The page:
The final and single most disastrous calamity befell the Grand Army late in November when it reached the Beresina River to find that the Russians had seized a key position overlooking the crossing. At last stirred into action, Napoleon ordered his engineers to construct a bridge Bridges;military uses of across the icy stream. During the retreat, however, Russian artillery hampered the crossing and eventually found the range of the bridge. Those French troops not killed or wounded in the bombardment were forced to try fording the river, and thousands more died. Both the campaign and Napoleon’s army essentially came to an end.

Meanwhile, Napoleon heard disturbing news from France. On October 24, a conspiracy had struck, spreading word of Napoleon’s alleged death and attempting to seize control of the government. Although officers and troops loyal to Napoleon had moved to crush the uprising, the situation was clearly desperate. On December 6, Napoleon left the remnants of his army behind and went on to Paris, where he arrived at midnight on December 18. His arrival had been preceded by an announcement in the Moniteur, the official government news organ, which blamed the French defeat not on the Russian army but instead on the Russian winter. The announcement concluded with a stunning tribute to Napoleon’s egotism: “His Majesty’s health has never been better.”

Significance

On December 14, Marshall Ney crossed the Niemen River with the tattered remains of an army. It is estimated that a mere thirty thousand men returned from the Russian campaign. An army of half a million men had been nearly annihilated. Despite these terrible losses, Napoleon and France continued to fight for fifteen months longer. However, the invasion of Russia proved to be Napoleon’s most serious error. The road that led to his final defeat at Waterloo in 1815 began at the gates of Moscow.

Further Reading
  • citation-type="booksimple"

    xlink:type="simple">Cate, Curtis. The War of the Two Emperors: The Duel Between Napoleon and Alexander, Russia, 1812. New York: Random House, 1985. Study of the Russian campaign that views the conflict as essentially a personal one between two headstrong monarchs, each bent on imposing his view on Europe.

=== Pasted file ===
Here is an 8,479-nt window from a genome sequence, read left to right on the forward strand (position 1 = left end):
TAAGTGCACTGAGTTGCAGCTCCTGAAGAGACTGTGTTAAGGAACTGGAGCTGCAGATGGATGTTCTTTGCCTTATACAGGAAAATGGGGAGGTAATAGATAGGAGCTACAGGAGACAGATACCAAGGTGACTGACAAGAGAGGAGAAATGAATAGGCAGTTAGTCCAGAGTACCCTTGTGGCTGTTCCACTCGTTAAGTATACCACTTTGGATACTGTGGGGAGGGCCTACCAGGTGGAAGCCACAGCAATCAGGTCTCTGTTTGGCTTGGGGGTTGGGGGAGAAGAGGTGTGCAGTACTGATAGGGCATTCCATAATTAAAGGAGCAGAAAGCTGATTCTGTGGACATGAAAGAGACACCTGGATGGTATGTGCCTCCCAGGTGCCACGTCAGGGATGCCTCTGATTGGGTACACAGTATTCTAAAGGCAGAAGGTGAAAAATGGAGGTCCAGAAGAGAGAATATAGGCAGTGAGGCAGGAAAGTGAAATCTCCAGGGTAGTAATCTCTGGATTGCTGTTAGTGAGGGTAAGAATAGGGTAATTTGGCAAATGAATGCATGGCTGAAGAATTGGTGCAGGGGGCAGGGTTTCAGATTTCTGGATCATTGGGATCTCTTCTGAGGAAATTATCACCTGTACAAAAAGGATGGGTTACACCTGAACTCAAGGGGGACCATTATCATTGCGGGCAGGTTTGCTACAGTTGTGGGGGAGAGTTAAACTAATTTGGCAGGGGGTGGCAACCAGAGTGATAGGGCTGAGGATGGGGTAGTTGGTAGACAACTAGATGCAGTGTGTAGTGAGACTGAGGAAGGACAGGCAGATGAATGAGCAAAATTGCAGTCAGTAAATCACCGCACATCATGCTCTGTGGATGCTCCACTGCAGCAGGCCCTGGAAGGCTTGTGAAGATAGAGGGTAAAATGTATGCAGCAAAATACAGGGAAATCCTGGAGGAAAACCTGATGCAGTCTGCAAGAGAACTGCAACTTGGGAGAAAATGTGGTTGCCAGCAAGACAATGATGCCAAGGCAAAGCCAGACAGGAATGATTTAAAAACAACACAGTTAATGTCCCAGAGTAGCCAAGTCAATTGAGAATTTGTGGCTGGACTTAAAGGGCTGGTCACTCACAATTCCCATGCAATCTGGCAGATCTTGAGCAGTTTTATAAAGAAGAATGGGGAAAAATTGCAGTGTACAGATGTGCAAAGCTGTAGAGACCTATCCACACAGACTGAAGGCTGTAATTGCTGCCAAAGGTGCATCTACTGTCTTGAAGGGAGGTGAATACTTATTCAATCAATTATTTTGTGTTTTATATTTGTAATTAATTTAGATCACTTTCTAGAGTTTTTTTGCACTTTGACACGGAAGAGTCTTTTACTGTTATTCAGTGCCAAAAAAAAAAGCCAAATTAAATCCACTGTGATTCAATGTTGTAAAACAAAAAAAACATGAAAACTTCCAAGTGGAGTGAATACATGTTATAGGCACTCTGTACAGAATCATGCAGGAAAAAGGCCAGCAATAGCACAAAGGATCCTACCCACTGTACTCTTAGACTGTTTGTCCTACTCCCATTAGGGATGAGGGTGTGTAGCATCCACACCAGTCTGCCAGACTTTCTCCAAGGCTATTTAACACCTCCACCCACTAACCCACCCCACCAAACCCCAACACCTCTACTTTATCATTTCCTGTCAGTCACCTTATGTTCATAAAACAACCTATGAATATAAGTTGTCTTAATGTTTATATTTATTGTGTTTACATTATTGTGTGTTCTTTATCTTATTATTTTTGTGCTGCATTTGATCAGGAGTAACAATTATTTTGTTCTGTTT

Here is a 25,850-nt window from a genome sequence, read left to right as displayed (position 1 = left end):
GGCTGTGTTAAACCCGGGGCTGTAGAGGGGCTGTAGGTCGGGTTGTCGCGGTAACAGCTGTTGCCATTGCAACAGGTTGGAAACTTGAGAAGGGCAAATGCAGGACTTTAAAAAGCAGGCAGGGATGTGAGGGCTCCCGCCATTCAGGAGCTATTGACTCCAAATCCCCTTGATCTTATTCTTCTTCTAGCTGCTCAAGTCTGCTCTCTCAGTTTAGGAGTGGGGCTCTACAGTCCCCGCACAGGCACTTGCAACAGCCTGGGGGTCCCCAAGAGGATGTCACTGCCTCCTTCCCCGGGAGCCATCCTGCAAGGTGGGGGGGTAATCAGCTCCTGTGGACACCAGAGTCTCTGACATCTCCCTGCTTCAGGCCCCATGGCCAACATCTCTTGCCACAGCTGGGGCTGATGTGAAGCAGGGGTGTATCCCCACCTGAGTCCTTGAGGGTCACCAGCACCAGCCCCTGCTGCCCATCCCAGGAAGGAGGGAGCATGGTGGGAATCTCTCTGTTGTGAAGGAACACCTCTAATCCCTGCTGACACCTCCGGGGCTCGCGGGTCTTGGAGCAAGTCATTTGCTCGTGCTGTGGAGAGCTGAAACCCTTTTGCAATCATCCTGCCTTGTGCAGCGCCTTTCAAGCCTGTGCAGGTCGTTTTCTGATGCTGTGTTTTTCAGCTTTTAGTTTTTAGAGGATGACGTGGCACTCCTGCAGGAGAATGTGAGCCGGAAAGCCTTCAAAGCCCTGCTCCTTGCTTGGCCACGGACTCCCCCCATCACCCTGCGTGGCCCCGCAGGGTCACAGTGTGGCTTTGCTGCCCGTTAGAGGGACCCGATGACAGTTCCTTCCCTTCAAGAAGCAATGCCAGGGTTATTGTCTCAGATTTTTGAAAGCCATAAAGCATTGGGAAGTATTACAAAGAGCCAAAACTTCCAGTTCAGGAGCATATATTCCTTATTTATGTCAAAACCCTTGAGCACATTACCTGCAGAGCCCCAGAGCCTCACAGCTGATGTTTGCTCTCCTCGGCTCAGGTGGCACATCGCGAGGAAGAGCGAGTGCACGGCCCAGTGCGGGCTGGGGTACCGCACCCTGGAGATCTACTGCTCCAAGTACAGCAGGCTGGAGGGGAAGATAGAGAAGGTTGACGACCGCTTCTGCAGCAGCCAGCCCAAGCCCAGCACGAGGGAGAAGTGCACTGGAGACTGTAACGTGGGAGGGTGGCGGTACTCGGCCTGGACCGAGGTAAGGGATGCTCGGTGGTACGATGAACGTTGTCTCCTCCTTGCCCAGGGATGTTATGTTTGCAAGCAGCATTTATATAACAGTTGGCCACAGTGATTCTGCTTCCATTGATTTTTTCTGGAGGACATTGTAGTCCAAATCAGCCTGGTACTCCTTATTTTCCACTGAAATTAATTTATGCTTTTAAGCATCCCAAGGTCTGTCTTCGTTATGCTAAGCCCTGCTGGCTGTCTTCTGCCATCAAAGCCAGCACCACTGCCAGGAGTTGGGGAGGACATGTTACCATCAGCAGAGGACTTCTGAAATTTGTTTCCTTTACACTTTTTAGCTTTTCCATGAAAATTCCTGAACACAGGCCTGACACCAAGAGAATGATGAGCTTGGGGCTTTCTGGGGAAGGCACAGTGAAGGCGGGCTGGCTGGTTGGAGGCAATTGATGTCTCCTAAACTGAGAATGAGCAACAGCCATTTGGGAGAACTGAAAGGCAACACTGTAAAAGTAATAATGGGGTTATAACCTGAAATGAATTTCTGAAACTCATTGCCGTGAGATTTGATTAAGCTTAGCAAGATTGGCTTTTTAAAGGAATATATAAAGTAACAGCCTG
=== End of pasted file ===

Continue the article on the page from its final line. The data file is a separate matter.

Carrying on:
• citation-type="booksimple"

    xlink:type="simple">Esposito, Vincent. Military History and Atlas of the Napoleonic Wars. New York: AMS Press, 1978. Excellent source for a basic understanding of the military nature of the ill-fated invasion and how the campaign was played out.
  • citation-type="booksimple"

    xlink:type="simple">Johnson, Paul. Napoleon. New York: Viking Press, 2002. Concise biography of Napoleon that offers an overview of both his life and his career. Johnson portrays Napoleon as an opportunist whose militarism and style of governance planted the seeds for warfare and totalitarianism in the twentieth century.
  • citation-type="booksimple"

    xlink:type="simple">Klimenko, Michael. Alexander I, Emperor of Russia: A Reappraisal. Tenafly, N.J.: Hermitage, 2002. A full-length account of Alexander’s life written by a professor of Russian history.
  • citation-type="booksimple"

    xlink:type="simple">Marris, Albert. Napoleon and the Napoleonic Wars. New York: Viking, 1991. Places the Russian debacle within the context of the overall history of Napoleon’s military campaigns.
  • citation-type="booksimple"

    xlink:type="simple">Nafziger, George. Napoleon’s Invasion of Russia. Novato, Calif.: Presidio Press, 1988. A thorough examination of the Russian campaign from a primarily military point of view.
  • citation-type="booksimple"

    xlink:type="simple">Nicolson, Nigel. Napoleon, 1812. London: Weidenfeld & Nicolson, 1985. Concentrates on the campaign from Napoleon’s angle of vision and what he intended to accomplish.
  • citation-type="booksimple"

    xlink:type="simple">Riehn, Richard. 1812: Napoleon’s Russian Campaign. New York: McGraw-Hill, 1990. A generally balanced and fair appraisal of the events, including an assessment of the Russian army and its commanders.
  • citation-type="booksimple"

    xlink:type="simple">Schom, Alan. Napoleon Bonaparte. New York: HarperCollins, 1997. Detailed scholarly biography covering all facets of Napoleon’s life and career. Schom is unusually candid about his subject’s character flaws and failures.
  • citation-type="booksimple"

    xlink:type="simple">Tarle, Eugene. Napoleon’s Invasion of Russia, 1812. New York: Oxford University Press, 1942. A detailed account of Napoleon’s invasion, campaign, and retreat from Russia.